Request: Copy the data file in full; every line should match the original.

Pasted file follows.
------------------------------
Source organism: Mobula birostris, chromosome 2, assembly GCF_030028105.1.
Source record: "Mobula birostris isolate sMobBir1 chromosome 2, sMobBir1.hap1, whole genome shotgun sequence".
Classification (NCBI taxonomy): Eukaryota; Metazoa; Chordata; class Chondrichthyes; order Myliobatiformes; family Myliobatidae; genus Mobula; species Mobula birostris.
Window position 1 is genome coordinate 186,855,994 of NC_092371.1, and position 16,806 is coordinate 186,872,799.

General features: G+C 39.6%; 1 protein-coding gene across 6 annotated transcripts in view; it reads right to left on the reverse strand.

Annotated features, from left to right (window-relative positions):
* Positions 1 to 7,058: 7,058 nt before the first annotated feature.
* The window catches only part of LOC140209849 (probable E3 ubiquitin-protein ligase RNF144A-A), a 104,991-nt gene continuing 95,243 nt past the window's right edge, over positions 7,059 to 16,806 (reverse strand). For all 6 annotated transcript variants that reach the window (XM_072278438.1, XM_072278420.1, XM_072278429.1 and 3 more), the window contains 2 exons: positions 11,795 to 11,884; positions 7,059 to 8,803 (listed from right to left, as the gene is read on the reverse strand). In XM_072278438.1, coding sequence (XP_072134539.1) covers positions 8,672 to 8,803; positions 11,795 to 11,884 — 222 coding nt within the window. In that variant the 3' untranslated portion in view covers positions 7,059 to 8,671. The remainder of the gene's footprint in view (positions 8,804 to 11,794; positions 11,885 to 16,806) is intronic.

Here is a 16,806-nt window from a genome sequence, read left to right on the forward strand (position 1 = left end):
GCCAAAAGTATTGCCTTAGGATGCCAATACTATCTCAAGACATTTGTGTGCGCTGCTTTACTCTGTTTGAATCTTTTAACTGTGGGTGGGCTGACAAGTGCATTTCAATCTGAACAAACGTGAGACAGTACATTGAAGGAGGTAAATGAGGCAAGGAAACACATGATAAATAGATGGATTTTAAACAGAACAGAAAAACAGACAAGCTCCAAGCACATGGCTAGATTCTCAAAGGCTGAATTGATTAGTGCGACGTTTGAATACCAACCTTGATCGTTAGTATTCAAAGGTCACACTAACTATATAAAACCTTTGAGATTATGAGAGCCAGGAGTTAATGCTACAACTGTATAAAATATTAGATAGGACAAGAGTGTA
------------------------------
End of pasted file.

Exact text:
Source organism: Mobula birostris, chromosome 2, assembly GCF_030028105.1.
Source record: "Mobula birostris isolate sMobBir1 chromosome 2, sMobBir1.hap1, whole genome shotgun sequence".
Classification (NCBI taxonomy): Eukaryota; Metazoa; Chordata; class Chondrichthyes; order Myliobatiformes; family Myliobatidae; genus Mobula; species Mobula birostris.
Window position 1 is genome coordinate 186,855,994 of NC_092371.1, and position 16,806 is coordinate 186,872,799.

General features: G+C 39.6%; 1 protein-coding gene across 6 annotated transcripts in view; it reads right to left on the reverse strand.

Annotated features, from left to right (window-relative positions):
* Positions 1 to 7,058: 7,058 nt before the first annotated feature.
* The window catches only part of LOC140209849 (probable E3 ubiquitin-protein ligase RNF144A-A), a 104,991-nt gene continuing 95,243 nt past the window's right edge, over positions 7,059 to 16,806 (reverse strand). For all 6 annotated transcript variants that reach the window (XM_072278438.1, XM_072278420.1, XM_072278429.1 and 3 more), the window contains 2 exons: positions 11,795 to 11,884; positions 7,059 to 8,803 (listed from right to left, as the gene is read on the reverse strand). In XM_072278438.1, coding sequence (XP_072134539.1) covers positions 8,672 to 8,803; positions 11,795 to 11,884 — 222 coding nt within the window. In that variant the 3' untranslated portion in view covers positions 7,059 to 8,671. The remainder of the gene's footprint in view (positions 8,804 to 11,794; positions 11,885 to 16,806) is intronic.

Here is a 16,806-nt window from a genome sequence, read left to right on the forward strand (position 1 = left end):
GCCAAAAGTATTGCCTTAGGATGCCAATACTATCTCAAGACATTTGTGTGCGCTGCTTTACTCTGTTTGAATCTTTTAACTGTGGGTGGGCTGACAAGTGCATTTCAATCTGAACAAACGTGAGACAGTACATTGAAGGAGGTAAATGAGGCAAGGAAACACATGATAAATAGATGGATTTTAAACAGAACAGAAAAACAGACAAGCTCCAAGCACATGGCTAGATTCTCAAAGGCTGAATTGATTAGTGCGACGTTTGAATACCAACCTTGATCGTTAGTATTCAAAGGTCACACTAACTATATAAAACCTTTGAGATTATGAGAGCCAGGAGTTAATGCTACAACTGTATAAAATATTAGATAGGACAAGAGTGTA